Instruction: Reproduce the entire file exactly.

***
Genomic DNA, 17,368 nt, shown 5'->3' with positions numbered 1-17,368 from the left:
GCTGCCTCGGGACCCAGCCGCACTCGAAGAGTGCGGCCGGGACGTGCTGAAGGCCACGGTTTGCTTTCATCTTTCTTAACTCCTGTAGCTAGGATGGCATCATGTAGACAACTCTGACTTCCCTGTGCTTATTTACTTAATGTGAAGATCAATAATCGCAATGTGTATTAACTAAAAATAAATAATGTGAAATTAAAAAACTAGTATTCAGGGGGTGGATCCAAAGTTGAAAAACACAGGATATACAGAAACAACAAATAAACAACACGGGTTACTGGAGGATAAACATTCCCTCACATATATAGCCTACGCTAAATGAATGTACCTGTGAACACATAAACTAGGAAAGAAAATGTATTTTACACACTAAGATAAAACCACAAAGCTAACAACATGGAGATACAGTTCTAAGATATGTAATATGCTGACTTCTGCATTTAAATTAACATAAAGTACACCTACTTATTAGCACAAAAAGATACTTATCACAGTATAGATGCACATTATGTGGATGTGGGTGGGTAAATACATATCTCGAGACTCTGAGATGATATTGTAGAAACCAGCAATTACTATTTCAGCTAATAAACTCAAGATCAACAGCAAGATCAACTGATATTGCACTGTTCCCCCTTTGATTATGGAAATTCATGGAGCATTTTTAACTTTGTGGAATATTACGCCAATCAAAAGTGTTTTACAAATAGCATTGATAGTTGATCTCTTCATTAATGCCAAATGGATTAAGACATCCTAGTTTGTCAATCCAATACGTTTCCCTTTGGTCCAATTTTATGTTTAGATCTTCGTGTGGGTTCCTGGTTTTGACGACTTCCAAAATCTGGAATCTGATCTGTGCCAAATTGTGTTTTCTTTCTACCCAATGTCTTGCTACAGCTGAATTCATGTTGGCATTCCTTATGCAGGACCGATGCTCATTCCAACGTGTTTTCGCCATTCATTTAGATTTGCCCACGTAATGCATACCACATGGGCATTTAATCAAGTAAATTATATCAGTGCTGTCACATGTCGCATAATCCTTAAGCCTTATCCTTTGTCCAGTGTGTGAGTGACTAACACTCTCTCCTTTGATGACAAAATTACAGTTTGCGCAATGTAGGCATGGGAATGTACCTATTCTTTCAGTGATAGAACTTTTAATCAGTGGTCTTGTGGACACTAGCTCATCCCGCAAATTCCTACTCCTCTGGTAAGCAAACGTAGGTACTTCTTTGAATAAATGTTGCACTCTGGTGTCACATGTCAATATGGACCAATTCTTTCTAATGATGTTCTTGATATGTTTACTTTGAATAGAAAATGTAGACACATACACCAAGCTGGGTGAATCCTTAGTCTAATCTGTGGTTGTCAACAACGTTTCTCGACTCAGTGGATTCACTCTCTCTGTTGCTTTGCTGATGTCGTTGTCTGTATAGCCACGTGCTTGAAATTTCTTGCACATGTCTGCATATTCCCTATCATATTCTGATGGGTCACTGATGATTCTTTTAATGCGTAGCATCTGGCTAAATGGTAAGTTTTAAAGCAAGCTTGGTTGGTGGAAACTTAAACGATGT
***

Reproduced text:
Genomic DNA, 17,368 nt, shown 5'->3' with positions numbered 1-17,368 from the left:
GCTGCCTCGGGACCCAGCCGCACTCGAAGAGTGCGGCCGGGACGTGCTGAAGGCCACGGTTTGCTTTCATCTTTCTTAACTCCTGTAGCTAGGATGGCATCATGTAGACAACTCTGACTTCCCTGTGCTTATTTACTTAATGTGAAGATCAATAATCGCAATGTGTATTAACTAAAAATAAATAATGTGAAATTAAAAAACTAGTATTCAGGGGGTGGATCCAAAGTTGAAAAACACAGGATATACAGAAACAACAAATAAACAACACGGGTTACTGGAGGATAAACATTCCCTCACATATATAGCCTACGCTAAATGAATGTACCTGTGAACACATAAACTAGGAAAGAAAATGTATTTTACACACTAAGATAAAACCACAAAGCTAACAACATGGAGATACAGTTCTAAGATATGTAATATGCTGACTTCTGCATTTAAATTAACATAAAGTACACCTACTTATTAGCACAAAAAGATACTTATCACAGTATAGATGCACATTATGTGGATGTGGGTGGGTAAATACATATCTCGAGACTCTGAGATGATATTGTAGAAACCAGCAATTACTATTTCAGCTAATAAACTCAAGATCAACAGCAAGATCAACTGATATTGCACTGTTCCCCCTTTGATTATGGAAATTCATGGAGCATTTTTAACTTTGTGGAATATTACGCCAATCAAAAGTGTTTTACAAATAGCATTGATAGTTGATCTCTTCATTAATGCCAAATGGATTAAGACATCCTAGTTTGTCAATCCAATACGTTTCCCTTTGGTCCAATTTTATGTTTAGATCTTCGTGTGGGTTCCTGGTTTTGACGACTTCCAAAATCTGGAATCTGATCTGTGCCAAATTGTGTTTTCTTTCTACCCAATGTCTTGCTACAGCTGAATTCATGTTGGCATTCCTTATGCAGGACCGATGCTCATTCCAACGTGTTTTCGCCATTCATTTAGATTTGCCCACGTAATGCATACCACATGGGCATTTAATCAAGTAAATTATATCAGTGCTGTCACATGTCGCATAATCCTTAAGCCTTATCCTTTGTCCAGTGTGTGAGTGACTAACACTCTCTCCTTTGATGACAAAATTACAGTTTGCGCAATGTAGGCATGGGAATGTACCTATTCTTTCAGTGATAGAACTTTTAATCAGTGGTCTTGTGGACACTAGCTCATCCCGCAAATTCCTACTCCTCTGGTAAGCAAACGTAGGTACTTCTTTGAATAAATGTTGCACTCTGGTGTCACATGTCAATATGGACCAATTCTTTCTAATGATGTTCTTGATATGTTTACTTTGAATAGAAAATGTAGACACATACACCAAGCTGGGTGAATCCTTAGTCTAATCTGTGGTTGTCAACAACGTTTCTCGACTCAGTGGATTCACTCTCTCTGTTGCTTTGCTGATGTCGTTGTCTGTATAGCCACGTGCTTGAAATTTCTTGCACATGTCTGCATATTCCCTATCATATTCTGATGGGTCACTGATGATTCTTTTAATGCGTAGCATCTGGCTAAATGGTAAGTTTTAAAGCAAGCTTGGTTGGTGGAAACTTAAACGATGT